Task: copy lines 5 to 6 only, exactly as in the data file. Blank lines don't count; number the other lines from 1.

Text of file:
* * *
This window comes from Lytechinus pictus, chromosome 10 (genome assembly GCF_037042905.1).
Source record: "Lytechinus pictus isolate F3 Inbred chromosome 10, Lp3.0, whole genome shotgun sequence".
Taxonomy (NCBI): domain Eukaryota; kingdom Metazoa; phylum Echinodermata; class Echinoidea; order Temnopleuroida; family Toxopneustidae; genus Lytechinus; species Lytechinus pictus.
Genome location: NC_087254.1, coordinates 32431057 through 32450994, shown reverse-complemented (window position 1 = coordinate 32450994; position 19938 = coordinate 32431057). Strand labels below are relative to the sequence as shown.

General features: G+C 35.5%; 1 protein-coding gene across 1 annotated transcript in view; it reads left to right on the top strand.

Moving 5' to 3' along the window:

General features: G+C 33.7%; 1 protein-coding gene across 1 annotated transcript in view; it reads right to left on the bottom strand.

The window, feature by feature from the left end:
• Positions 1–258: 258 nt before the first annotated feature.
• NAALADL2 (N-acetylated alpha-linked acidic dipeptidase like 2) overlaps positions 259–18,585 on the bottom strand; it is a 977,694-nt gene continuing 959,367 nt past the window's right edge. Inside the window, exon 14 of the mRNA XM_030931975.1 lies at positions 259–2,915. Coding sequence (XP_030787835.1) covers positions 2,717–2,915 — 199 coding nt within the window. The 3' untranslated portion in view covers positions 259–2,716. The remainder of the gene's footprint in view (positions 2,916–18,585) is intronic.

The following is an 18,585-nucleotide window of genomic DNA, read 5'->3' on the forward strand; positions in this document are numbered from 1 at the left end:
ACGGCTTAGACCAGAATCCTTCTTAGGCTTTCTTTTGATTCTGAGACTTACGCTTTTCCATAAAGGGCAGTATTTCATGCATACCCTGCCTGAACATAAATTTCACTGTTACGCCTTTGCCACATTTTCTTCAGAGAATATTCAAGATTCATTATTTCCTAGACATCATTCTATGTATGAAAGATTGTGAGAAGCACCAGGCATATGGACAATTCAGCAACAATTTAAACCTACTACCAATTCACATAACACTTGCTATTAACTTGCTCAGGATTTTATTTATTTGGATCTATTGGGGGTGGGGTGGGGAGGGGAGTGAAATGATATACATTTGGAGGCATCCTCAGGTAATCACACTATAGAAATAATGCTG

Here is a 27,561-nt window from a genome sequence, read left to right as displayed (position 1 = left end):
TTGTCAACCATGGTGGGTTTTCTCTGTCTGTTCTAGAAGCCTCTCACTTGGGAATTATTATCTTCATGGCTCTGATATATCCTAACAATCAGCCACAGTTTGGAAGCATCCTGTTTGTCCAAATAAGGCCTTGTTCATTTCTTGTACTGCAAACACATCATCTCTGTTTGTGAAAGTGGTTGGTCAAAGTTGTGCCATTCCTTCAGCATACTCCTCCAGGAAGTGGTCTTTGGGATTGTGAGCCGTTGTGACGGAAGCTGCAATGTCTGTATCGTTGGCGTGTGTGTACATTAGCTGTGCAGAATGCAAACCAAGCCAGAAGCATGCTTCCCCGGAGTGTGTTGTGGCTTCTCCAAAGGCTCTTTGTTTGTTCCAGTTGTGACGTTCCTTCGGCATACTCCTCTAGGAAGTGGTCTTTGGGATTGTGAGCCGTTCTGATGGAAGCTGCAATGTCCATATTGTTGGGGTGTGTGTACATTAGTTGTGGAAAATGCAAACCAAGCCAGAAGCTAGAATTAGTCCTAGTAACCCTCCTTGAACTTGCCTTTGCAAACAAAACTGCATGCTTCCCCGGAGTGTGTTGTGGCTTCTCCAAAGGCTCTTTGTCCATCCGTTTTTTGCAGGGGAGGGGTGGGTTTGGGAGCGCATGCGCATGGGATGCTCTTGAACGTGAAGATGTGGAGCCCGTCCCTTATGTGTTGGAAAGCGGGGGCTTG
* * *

General features: G+C 35.5%; 1 protein-coding gene across 1 annotated transcript in view; it reads left to right on the top strand.

Moving 5' to 3' along the window: